Friday night I took Metra’s UPNW Line to its terminus
From here it was 18 miles to
En route, Julie called to say she’d be later than expected. Sam Van Dellen had put me in touch with this kindhearted woman, who hooked me up with some floor space. Good thing too, cause my plan theretofore had been to stand around asking the other riders to crash in their room—riders who were all sound asleep when I pulled in at Midnight.
Like a good boy, I limited myself to 1 beer at Kimberly’s in glamorous downtown Delavan and met up with Julie, Ben and Ben shortly before lights out.
After a restless night, I awoke early, joined the crowd abusing the continental breakfast and registered where I was issued my checkpoint card, route sheet and a handful of hamster pellets (protein laden energy bars.)
We assembled on the tarmac minutes before 8 AM for a motivational speech and liability reminder and I began to feel a bit out of place. Organized, group rides aren’t really my typical thing. Some cats had wheel sets that cost more than my whole bike. My “good” bike. I was wearing a mountain bike style jersey and cargo pants. I had a camera around my neck. Nobody else had a front rack. I’m pretty sure nobody else was carrying a lock. (NOTE: I expected to lunch at a diner! Are YOU going to replace my stolen bike!?)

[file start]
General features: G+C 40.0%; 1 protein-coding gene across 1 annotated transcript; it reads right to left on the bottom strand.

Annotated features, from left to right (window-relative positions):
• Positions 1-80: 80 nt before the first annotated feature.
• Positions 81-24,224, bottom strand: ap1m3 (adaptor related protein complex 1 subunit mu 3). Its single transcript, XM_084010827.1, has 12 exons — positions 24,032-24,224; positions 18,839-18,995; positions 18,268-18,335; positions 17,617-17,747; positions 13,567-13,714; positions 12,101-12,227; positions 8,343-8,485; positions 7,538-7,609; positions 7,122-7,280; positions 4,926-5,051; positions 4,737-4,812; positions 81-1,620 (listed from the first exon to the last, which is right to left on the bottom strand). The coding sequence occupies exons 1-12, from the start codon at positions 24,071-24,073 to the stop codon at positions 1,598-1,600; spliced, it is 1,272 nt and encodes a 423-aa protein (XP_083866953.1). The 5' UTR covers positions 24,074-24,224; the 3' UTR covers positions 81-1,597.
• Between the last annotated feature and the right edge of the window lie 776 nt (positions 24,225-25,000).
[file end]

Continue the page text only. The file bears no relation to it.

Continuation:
Anyway, off we rolled. I chatted awhile with Jim Krepps from the CCC, who was riding through tendinitis in his ankle. Jim’s done ‘em all-- PBP, Boston-Montreal-Boston, Cascade, Gold Rush. He’s going to PBP this year, but then taking some time off from endurance cycling. Kinda wimpy, no?
I was quite enjoying myself, riding along at 16-18mph in the considerable wind break of the group. I knew they would drop me eventually, but my thought was “If I can keep up for just 20 miles, it will be worth the effort.” Soon more grandiose strategies unfolded in my mind. “I should definitely keep near the bike at the first checkpoint (mile 35,) so that I can leave with them in a hurry.”
For awhile I paired up with Frank, an Industrial Psychologist from the Twin Cities. He claimed to be nearly 60, but didn’t look a day over 45. He had been to PBP in 2003 and informed me that the roads were much nicer than stateside. Then he dropped me.
The first (and third) checkpoint was a filling station in Edgerton. Ordinarily, I might rant a bit about big oil and the irony of its involvement here, but I have learned, both from touring and living on the west side of
Back on the road, I found myself in a small group with Jeff, who owns a bike shop in
I missed yet another good photo op at mile 60 as the leaders approached on their return. Another PBP veteran, Scott McIntire, who I know from his days bartending at
At around 12:30 I pulled into the second checkpoint in Sun Prairie, mile 65. About this time I was realizing that nobody else was going to stop for a 3 egg omelet, hash browns and bacon, so I decided I would go with the flow and eat gatherer vs. hunter style. I slammed a Starfucks “frappasomething” from the cooler case and ate another pellet.
I was saddling up when Mike Feirstein arrived. He and Scott were the ones who fist told me about PBP 4 years ago. The proprietor of
I told him he would catch up to me and headed into the wind…